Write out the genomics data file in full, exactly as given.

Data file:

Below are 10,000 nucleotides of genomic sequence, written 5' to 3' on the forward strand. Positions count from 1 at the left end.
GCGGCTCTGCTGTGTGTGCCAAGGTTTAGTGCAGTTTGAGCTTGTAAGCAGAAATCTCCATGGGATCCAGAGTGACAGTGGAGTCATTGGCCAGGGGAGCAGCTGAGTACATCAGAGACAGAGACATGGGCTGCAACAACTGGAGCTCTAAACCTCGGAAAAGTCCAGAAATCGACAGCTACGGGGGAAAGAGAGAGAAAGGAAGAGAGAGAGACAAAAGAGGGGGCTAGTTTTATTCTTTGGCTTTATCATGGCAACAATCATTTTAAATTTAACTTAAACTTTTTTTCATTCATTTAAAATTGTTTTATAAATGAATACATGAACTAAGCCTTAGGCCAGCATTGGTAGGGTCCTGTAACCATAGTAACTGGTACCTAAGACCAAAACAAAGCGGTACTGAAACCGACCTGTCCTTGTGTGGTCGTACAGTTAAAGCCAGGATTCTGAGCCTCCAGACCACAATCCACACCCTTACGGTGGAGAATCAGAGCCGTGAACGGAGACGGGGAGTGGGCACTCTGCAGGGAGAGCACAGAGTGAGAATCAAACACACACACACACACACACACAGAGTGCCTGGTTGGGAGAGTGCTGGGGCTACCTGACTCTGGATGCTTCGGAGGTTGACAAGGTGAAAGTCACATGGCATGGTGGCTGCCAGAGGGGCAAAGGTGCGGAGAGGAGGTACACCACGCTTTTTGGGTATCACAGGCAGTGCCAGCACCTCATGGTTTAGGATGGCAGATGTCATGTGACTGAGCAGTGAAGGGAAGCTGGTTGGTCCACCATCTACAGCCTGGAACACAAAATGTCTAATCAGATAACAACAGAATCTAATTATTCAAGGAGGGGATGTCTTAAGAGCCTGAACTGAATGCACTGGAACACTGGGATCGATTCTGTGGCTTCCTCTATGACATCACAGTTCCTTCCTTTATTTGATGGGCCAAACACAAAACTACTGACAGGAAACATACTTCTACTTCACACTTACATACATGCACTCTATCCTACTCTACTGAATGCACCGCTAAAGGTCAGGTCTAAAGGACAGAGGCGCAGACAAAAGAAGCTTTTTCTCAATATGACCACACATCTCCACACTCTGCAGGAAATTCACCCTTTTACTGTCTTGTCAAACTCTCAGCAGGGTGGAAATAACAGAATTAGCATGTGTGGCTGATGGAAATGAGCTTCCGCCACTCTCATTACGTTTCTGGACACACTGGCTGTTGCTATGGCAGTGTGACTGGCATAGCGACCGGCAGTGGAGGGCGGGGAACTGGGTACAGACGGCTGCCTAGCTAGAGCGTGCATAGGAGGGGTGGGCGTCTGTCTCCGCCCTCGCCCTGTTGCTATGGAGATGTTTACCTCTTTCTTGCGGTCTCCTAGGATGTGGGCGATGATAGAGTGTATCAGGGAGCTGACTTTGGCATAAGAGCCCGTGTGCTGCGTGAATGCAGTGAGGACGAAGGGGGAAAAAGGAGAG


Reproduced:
Below are 10,000 nucleotides of genomic sequence, written 5' to 3' on the forward strand. Positions count from 1 at the left end.
GCGGCTCTGCTGTGTGTGCCAAGGTTTAGTGCAGTTTGAGCTTGTAAGCAGAAATCTCCATGGGATCCAGAGTGACAGTGGAGTCATTGGCCAGGGGAGCAGCTGAGTACATCAGAGACAGAGACATGGGCTGCAACAACTGGAGCTCTAAACCTCGGAAAAGTCCAGAAATCGACAGCTACGGGGGAAAGAGAGAGAAAGGAAGAGAGAGAGACAAAAGAGGGGGCTAGTTTTATTCTTTGGCTTTATCATGGCAACAATCATTTTAAATTTAACTTAAACTTTTTTTCATTCATTTAAAATTGTTTTATAAATGAATACATGAACTAAGCCTTAGGCCAGCATTGGTAGGGTCCTGTAACCATAGTAACTGGTACCTAAGACCAAAACAAAGCGGTACTGAAACCGACCTGTCCTTGTGTGGTCGTACAGTTAAAGCCAGGATTCTGAGCCTCCAGACCACAATCCACACCCTTACGGTGGAGAATCAGAGCCGTGAACGGAGACGGGGAGTGGGCACTCTGCAGGGAGAGCACAGAGTGAGAATCAAACACACACACACACACACACACAGAGTGCCTGGTTGGGAGAGTGCTGGGGCTACCTGACTCTGGATGCTTCGGAGGTTGACAAGGTGAAAGTCACATGGCATGGTGGCTGCCAGAGGGGCAAAGGTGCGGAGAGGAGGTACACCACGCTTTTTGGGTATCACAGGCAGTGCCAGCACCTCATGGTTTAGGATGGCAGATGTCATGTGACTGAGCAGTGAAGGGAAGCTGGTTGGTCCACCATCTACAGCCTGGAACACAAAATGTCTAATCAGATAACAACAGAATCTAATTATTCAAGGAGGGGATGTCTTAAGAGCCTGAACTGAATGCACTGGAACACTGGGATCGATTCTGTGGCTTCCTCTATGACATCACAGTTCCTTCCTTTATTTGATGGGCCAAACACAAAACTACTGACAGGAAACATACTTCTACTTCACACTTACATACATGCACTCTATCCTACTCTACTGAATGCACCGCTAAAGGTCAGGTCTAAAGGACAGAGGCGCAGACAAAAGAAGCTTTTTCTCAATATGACCACACATCTCCACACTCTGCAGGAAATTCACCCTTTTACTGTCTTGTCAAACTCTCAGCAGGGTGGAAATAACAGAATTAGCATGTGTGGCTGATGGAAATGAGCTTCCGCCACTCTCATTACGTTTCTGGACACACTGGCTGTTGCTATGGCAGTGTGACTGGCATAGCGACCGGCAGTGGAGGGCGGGGAACTGGGTACAGACGGCTGCCTAGCTAGAGCGTGCATAGGAGGGGTGGGCGTCTGTCTCCGCCCTCGCCCTGTTGCTATGGAGATGTTTACCTCTTTCTTGCGGTCTCCTAGGATGTGGGCGATGATAGAGTGTATCAGGGAGCTGACTTTGGCATAAGAGCCCGTGTGCTGCGTGAATGCAGTGAGGACGAAGGGGGAAAAAGGAGAG